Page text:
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Manila Water: Towards a More Stakeholder-Responsive Enterprise Asset Management System

Adrian M. Reodique | April 22, 2016
The system, which won the Transformation category of the 2016 CIO Asia Awards, helped improve the company’s business processes and customer service.

The company also plans to employ analytics to improve repair versus replace decisions, and at the same time optimise preventive maintenance cycles. Manila Water is looking to leverage a Linear Asset Management (LAM) too.

According to Garcia, the LAM will cover 6,000 kilometres of pipes in the company's water and sewer network. "Similar to EAM, LAM will provide us with a comprehensive repository of network data, including records of the assets' condition and maintenance history; effectively manage the workflow of maintenance activities for faster resolution of network problems and customer complaints; and improve cost management through fact-based repair-vs-replace decisions," explained Garcia.

When asked for advice on transforming business processes, Garcia said it is necessary to be clear on the project's business objectives. "Sometimes, there is a tendency on the side of project proponents to jump into the technology or the system to be implemented, without being clear on the purpose," he said.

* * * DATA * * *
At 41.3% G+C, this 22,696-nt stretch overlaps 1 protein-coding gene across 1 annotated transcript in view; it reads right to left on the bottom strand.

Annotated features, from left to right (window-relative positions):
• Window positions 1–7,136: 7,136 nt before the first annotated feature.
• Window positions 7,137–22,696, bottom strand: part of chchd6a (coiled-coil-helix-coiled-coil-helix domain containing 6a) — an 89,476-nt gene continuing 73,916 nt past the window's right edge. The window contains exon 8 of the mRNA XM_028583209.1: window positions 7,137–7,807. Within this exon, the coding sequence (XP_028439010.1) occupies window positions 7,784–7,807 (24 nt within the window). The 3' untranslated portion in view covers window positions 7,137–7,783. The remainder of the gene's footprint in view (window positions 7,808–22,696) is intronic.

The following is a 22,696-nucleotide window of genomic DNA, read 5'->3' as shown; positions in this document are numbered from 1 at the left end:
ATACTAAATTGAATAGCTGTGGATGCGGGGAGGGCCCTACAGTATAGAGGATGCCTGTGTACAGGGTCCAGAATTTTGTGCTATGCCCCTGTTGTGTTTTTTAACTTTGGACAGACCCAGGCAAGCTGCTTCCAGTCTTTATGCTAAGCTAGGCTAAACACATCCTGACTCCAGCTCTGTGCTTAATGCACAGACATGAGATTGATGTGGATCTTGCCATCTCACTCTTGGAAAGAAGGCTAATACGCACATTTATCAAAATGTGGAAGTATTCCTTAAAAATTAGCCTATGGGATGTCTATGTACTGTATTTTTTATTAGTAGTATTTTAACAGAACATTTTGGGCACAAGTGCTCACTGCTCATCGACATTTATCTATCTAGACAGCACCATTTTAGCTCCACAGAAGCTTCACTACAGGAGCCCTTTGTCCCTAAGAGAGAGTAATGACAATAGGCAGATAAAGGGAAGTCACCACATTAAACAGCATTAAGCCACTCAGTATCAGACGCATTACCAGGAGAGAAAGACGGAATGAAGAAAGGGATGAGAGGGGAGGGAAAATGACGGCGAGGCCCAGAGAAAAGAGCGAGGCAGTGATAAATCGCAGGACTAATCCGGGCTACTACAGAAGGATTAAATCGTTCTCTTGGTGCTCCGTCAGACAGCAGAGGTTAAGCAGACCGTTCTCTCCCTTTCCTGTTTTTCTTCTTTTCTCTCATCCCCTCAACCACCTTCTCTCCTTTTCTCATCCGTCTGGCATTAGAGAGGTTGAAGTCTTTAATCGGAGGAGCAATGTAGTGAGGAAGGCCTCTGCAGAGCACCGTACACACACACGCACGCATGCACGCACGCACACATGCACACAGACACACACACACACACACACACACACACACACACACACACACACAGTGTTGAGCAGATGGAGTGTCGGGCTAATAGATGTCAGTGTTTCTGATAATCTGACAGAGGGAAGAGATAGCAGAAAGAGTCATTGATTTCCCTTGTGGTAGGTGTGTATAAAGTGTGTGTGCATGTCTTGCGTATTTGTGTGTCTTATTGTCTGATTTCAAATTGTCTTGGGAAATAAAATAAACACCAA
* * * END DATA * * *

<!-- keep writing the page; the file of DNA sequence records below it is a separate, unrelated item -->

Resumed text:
Building a committed and knowledgeable team to drive a digital transformation project is also important. "Having the technical know-how and domain knowledge of the business processes are key, but in addition, there has to be a high level of teamwork and commitment among the team members.  Difficulties will always be encountered in projects of this magnitude, and these qualities become critical particularly during such stages," explained Garcia.

Besides that, businesses must remember to engage their stakeholders early. "There is always some pain involved in implementing changes. With new processes and new skill sets being required, there will always be those who will resist these changes if the benefits are not clearly spelled out. People will be more willing to embrace changes if they can see that doing so will not only improve the way the way they work, but also benefit customers," he noted.

In conclusion, Garcia underscored the need for strong management mandate and high visibility for a successful business processes transformation. "The 'visibility' part is to make sure that difficult issues are resolved and addressed instead of being swept under the rug. It also ensures that the momentum is preserved from start to finish. Usually, projects start on a high note, but during the more tedious phases - such as defining new processes, data cleansing, extensive quality testing - there could be a tendency to either slow down or cram later on to catch up on deliverables, thus sacrificing quality," he explained. 

 

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